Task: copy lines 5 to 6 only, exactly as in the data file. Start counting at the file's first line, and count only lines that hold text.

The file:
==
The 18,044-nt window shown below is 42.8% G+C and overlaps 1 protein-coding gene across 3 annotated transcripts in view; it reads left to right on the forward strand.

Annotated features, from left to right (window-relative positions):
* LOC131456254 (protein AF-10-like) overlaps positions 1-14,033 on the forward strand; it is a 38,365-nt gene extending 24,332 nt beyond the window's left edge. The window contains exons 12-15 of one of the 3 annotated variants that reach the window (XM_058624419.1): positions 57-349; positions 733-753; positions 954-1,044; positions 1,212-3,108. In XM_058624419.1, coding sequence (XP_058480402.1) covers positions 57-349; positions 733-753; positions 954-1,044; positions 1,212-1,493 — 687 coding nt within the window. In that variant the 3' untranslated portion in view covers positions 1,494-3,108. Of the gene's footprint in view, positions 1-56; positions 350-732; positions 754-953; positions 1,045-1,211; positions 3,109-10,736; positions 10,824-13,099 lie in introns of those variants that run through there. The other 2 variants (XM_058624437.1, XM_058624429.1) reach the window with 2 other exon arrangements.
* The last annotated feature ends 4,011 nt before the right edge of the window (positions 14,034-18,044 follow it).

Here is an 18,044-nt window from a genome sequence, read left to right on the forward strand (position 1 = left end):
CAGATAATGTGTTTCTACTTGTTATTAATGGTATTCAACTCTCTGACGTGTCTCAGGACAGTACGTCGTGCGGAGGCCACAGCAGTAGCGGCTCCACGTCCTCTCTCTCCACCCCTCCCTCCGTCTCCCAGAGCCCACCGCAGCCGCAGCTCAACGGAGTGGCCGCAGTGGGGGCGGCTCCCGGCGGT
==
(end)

Here is an 18,044-nt window from a genome sequence, read left to right on the forward strand (position 1 = left end):
CAGATAATGTGTTTCTACTTGTTATTAATGGTATTCAACTCTCTGACGTGTCTCAGGACAGTACGTCGTGCGGAGGCCACAGCAGTAGCGGCTCCACGTCCTCTCTCTCCACCCCTCCCTCCGTCTCCCAGAGCCCACCGCAGCCGCAGCTCAACGGAGTGGCCGCAGTGGGGGCGGCTCCCGGCGGT